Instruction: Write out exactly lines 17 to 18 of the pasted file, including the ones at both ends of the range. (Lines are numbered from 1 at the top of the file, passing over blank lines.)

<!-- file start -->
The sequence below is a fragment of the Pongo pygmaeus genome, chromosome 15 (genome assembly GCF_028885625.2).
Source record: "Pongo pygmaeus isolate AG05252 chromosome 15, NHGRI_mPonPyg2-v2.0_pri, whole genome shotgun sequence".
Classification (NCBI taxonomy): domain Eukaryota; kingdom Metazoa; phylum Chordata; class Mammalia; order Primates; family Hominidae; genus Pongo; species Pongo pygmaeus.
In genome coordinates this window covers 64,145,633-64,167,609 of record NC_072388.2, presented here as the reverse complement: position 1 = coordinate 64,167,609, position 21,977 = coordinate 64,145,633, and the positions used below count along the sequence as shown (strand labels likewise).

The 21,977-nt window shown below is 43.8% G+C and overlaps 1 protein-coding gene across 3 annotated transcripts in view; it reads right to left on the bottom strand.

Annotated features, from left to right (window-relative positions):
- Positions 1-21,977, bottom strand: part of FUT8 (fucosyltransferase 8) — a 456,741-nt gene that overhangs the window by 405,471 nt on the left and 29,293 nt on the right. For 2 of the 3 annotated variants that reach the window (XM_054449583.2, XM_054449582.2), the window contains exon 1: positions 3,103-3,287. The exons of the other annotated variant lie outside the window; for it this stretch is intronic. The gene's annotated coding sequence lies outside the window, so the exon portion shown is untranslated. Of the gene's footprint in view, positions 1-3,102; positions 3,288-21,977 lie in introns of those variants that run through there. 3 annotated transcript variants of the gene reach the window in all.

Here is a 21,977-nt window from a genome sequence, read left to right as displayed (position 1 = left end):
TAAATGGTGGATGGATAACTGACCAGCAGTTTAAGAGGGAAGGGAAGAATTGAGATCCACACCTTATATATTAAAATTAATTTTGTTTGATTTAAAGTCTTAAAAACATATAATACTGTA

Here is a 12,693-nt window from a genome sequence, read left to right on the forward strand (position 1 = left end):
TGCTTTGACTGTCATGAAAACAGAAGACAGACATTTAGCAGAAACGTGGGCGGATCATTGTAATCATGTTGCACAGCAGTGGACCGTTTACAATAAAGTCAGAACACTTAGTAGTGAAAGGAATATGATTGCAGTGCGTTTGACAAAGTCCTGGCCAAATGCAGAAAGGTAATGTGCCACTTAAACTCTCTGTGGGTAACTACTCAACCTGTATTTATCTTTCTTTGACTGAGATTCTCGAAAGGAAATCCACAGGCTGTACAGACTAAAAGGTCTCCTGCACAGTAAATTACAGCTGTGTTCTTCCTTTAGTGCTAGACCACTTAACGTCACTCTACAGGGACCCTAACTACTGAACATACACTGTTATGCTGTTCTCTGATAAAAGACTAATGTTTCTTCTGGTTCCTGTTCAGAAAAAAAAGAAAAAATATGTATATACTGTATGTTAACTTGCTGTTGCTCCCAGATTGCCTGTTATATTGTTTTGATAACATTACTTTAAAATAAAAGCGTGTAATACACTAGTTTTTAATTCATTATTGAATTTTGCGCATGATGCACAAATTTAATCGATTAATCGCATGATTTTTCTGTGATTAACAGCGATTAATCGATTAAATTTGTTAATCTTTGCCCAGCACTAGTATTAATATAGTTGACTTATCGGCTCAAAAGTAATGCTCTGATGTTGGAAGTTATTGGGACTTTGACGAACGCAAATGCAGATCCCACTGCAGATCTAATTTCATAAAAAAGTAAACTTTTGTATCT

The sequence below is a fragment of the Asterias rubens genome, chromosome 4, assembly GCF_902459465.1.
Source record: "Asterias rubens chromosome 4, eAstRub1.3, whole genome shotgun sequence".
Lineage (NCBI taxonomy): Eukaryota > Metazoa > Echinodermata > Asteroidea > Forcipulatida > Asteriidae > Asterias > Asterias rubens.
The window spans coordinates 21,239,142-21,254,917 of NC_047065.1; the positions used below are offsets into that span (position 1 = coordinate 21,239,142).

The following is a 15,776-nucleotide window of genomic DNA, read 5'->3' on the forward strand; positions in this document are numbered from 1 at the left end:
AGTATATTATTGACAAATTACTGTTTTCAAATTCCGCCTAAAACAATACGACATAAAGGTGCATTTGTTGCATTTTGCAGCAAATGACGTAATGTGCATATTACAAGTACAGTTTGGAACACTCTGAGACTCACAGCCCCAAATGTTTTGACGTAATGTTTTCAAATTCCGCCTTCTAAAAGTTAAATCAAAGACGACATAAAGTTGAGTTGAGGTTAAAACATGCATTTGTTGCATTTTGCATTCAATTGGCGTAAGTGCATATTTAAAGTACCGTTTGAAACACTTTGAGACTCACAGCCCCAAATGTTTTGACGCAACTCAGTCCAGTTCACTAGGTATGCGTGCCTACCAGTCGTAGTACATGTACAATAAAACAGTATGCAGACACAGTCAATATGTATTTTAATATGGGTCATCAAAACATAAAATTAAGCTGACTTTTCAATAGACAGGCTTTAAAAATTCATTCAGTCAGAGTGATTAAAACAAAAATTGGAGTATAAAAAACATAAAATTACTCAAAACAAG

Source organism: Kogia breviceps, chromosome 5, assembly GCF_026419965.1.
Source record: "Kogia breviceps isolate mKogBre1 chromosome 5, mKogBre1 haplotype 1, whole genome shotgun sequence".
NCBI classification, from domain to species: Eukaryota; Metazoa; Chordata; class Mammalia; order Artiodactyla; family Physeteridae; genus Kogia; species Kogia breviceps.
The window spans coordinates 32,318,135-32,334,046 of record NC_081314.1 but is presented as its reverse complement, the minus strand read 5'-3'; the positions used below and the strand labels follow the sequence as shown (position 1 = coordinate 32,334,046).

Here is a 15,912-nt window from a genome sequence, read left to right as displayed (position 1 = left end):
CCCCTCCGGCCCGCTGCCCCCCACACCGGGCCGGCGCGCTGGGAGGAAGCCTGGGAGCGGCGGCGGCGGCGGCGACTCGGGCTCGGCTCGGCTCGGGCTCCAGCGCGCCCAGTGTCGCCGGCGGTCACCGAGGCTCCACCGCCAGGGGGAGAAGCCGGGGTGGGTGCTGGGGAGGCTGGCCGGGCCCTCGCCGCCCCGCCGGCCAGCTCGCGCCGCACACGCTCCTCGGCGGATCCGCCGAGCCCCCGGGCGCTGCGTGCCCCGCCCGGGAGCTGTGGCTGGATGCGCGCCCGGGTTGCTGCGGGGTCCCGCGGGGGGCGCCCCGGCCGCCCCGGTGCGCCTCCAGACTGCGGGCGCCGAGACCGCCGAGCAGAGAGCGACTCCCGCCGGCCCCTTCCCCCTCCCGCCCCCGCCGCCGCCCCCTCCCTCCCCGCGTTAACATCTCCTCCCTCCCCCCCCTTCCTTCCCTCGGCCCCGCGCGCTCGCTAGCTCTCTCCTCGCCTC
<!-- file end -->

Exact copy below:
AGTATATTATTGACAAATTACTGTTTTCAAATTCCGCCTAAAACAATACGACATAAAGGTGCATTTGTTGCATTTTGCAGCAAATGACGTAATGTGCATATTACAAGTACAGTTTGGAACACTCTGAGACTCACAGCCCCAAATGTTTTGACGTAATGTTTTCAAATTCCGCCTTCTAAAAGTTAAATCAAAGACGACATAAAGTTGAGTTGAGGTTAAAACATGCATTTGTTGCATTTTGCATTCAATTGGCGTAAGTGCATATTTAAAGTACCGTTTGAAACACTTTGAGACTCACAGCCCCAAATGTTTTGACGCAACTCAGTCCAGTTCACTAGGTATGCGTGCCTACCAGTCGTAGTACATGTACAATAAAACAGTATGCAGACACAGTCAATATGTATTTTAATATGGGTCATCAAAACATAAAATTAAGCTGACTTTTCAATAGACAGGCTTTAAAAATTCATTCAGTCAGAGTGATTAAAACAAAAATTGGAGTATAAAAAACATAAAATTACTCAAAACAAG

Source organism: Kogia breviceps, chromosome 5, assembly GCF_026419965.1.